1 Corinthians 4
1 Corinthians 4:1-5-Paul says that our attitude should be that we are servants of God...and consequently, responsible to Him. Notice that Paul uses two different words in this verse to describe our service to God. First, is the word “servant”. It speaks of someone who is in a subordinate role to another person. A person who takes their orders, directions and commands from another person.
- an underrower, subordinate rower
- any one who serves with hands: a servant
- in the NT of the officers and attendants of magistrates as — of the officer who executes penalties
- of the attendants of a king, servants, retinue, the soldiers of a king, of the attendant of a synagogue
iii. of any one ministering or rendering service
- any one who aids another in any work
- an assistant
- of the preacher of the gospel
The second word used to describe our service to God is “steward”.
- the manager of household or of household affairs
- esp. a steward, manager, superintendent (whether free-born or as was usually the case, a freed-man or a slave) to whom the head of the house or proprietor has intrusted the management of his affairs, the care of receipts and expenditures, and the duty of dealing out the proper portion to every servant and even to the children not yet of age
- the manager of a farm or landed estate, an overseer
- the superintendent of the city's finances, the treasurer of a city (or of treasurers or quaestors of kings)
- metaph. the apostles and other Christian teachers and bishops and overseers
This word speaks of a “servant” who is given a greater level of personal responsibility. And what is a key characteristic of a steward? He must be “trustworthy”.
- trusty, faithful
- of persons who show themselves faithful in the transaction of business, the execution of commands, or the discharge of official duties
- one who kept his plighted faith, worthy of trust
- that can be relied on
Paul says that he doesn't trust the critique of other people, or even himself, in this regard. Although he knows of nothing that he is doing wrong...he doesn't trust in his own critique. Instead, the only one that he trusts to examine him is the Lord. He tells the church to be careful of passing judgment on each other...let God do that.
1 Corinthians 4:6-16-Paul says that he has used himself and Apollos as an example in these things (they have not assumed anything for themselves that God has not given them) so that they might not assume more than what God has given, either. He then asks them who gave them their authority ("superior"). If God didn't, then where did it come from? Here they are, Apostles...and yet, these people are assuming that they have more authority than they do. The truth is, if they looked at Paul and Apollos, they would see a very different picture of what it means to be in a position of leadership.
The Apostle’s leadership led them to be…
- last of all (they have not received recognition or benefit from their service)
- condemned to death (:9)
- hungry and thirsty (:11)
- poorly clothed (:11)
- roughly treated (:11)
- homeless (:11)
- toil with their own hands (:12)
- reviled…but bless back (:12)
- persecuted…but enduring (:12)
- slandered…but seek conciliation (:13)
- scum of the world (:13)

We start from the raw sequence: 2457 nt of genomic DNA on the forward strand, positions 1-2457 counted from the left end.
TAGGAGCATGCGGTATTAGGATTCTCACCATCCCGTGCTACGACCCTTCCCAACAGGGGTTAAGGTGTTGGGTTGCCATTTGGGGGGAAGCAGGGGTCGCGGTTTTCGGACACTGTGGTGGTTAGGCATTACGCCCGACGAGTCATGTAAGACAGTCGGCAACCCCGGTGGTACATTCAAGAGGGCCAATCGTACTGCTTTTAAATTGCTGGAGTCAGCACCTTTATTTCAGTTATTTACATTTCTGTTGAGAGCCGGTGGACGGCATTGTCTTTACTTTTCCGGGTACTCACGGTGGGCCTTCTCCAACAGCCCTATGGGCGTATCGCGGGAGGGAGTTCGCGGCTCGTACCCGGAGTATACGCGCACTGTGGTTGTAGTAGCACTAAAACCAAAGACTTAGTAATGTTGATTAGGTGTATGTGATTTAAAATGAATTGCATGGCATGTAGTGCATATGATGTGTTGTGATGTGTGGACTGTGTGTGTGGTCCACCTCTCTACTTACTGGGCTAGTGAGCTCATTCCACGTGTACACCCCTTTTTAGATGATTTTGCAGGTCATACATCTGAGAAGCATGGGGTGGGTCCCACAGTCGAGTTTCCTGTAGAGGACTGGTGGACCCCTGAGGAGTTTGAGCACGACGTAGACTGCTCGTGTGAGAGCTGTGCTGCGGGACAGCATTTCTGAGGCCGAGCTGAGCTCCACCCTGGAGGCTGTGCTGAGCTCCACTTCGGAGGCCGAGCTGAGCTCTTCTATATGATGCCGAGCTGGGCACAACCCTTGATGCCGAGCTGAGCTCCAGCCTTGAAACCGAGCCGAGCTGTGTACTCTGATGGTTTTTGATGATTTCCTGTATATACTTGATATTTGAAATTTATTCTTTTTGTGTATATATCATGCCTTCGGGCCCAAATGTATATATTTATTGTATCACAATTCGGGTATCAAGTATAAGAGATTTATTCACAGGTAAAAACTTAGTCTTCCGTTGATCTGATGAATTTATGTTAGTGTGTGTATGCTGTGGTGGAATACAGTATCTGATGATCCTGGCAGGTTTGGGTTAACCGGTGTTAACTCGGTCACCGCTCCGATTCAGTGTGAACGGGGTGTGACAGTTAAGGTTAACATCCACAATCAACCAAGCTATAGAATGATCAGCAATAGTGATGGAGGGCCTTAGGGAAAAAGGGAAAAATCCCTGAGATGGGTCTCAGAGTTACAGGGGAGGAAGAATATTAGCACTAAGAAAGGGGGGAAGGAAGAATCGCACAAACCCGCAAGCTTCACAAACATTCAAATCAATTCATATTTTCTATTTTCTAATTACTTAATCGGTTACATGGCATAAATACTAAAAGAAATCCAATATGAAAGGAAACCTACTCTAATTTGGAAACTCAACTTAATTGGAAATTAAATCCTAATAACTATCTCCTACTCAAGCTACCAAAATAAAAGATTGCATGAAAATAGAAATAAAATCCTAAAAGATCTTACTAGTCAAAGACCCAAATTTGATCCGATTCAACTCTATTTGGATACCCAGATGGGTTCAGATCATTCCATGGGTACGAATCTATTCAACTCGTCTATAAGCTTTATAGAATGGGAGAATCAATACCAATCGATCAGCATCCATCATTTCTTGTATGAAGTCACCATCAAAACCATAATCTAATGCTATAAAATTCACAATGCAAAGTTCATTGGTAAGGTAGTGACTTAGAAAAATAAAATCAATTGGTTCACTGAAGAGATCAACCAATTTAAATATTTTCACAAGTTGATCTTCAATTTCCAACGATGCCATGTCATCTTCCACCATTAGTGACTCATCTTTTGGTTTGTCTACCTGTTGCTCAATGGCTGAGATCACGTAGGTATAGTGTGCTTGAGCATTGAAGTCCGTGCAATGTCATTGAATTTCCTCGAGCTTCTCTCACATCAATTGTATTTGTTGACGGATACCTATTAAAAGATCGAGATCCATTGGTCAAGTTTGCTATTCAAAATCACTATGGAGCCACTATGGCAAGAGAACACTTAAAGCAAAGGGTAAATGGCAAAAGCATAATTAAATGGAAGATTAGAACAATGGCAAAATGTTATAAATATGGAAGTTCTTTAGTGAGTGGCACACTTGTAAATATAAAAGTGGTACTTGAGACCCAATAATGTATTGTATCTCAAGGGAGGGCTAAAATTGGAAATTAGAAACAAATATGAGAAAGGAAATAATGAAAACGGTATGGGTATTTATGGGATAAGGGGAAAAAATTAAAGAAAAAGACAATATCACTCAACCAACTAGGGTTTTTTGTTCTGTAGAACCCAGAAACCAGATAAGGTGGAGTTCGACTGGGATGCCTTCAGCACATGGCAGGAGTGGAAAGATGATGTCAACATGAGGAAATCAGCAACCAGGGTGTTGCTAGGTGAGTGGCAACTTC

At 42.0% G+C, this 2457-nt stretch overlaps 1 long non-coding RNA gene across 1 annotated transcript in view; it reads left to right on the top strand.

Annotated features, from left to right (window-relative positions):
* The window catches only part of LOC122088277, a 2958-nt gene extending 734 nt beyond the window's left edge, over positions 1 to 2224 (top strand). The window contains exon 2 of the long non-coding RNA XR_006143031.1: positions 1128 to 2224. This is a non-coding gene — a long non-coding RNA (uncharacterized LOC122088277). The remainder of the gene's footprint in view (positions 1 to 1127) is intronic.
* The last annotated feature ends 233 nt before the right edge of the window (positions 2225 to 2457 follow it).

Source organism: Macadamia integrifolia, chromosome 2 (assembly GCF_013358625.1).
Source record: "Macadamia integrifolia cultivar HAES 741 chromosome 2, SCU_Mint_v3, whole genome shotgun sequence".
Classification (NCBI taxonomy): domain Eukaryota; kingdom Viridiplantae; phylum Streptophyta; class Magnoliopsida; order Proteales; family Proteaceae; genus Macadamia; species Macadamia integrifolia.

- dregs of all things (:13)
The leadership of those opposing them…
- already filled (:8-to be satisfied, they are already receiving the recognition and benefit for their service)
- rich (:8)
- kings (:8)
The Apostles were more concerned with what they could put into those that they lead…whereas, their opponents were more concerned with what they could get out of those that they lead. The Apostles were willing to make sacrifices in behalf of those that they lead. Their opponents only want to make decisions (authority) for those that they lead. They are not willing to bear the full responsibilities, both beneficial and detrimental, of being in leadership. Paul says that he doesn’t write these things just to make them feel bad about their attitudes…but, “admonish” (to correct faulty, wrong thinking) them as his children in the faith. He is their "father" in Christ (he was instrumental in their coming to Christ)...and they should therefore follow his example.
1 Corinthians 4:17-21-Pauls says that he has sent Timothy to instruct them in these matters. But they should not take advantage of his absence...thinking that they can get away with their behavior just because he is not there. He will return. And at that time, it won't be a matter of words, or persuasive argument that will matter. But of spiritual power...because the "kingdom of God does not consist in words, but in power" (:20). In the church, the adage "might makes right" has no place. The only thing that matters is the calling of God. He then gives them a choice...will they submit to his leadership and experience his love and a gentle spirit...or, will they continue to rebel and be held to his discipline?
Prayer: Father, Paul speaks in strong language here about his role of leadership. You have called me to lead Your church. Please, Lord, help me to lead in Your Spirit and not in my flesh. I need Your guidance and wisdom in these matters. Please, Lord, help Your calling on my life to be clearly demonstrated through Your power through me...and not by my trying to assume, or control that position. I understand what Paul was dealing with. Unspiritual, immature people want to be in control of Your church. I truly need for Your calling on my life to be clearly identified by the demonstration of Your power. And, I truly need for Your authority and power to be what guides and directs me as I lead. I don't want to subtly fall into the strength of my own flesh.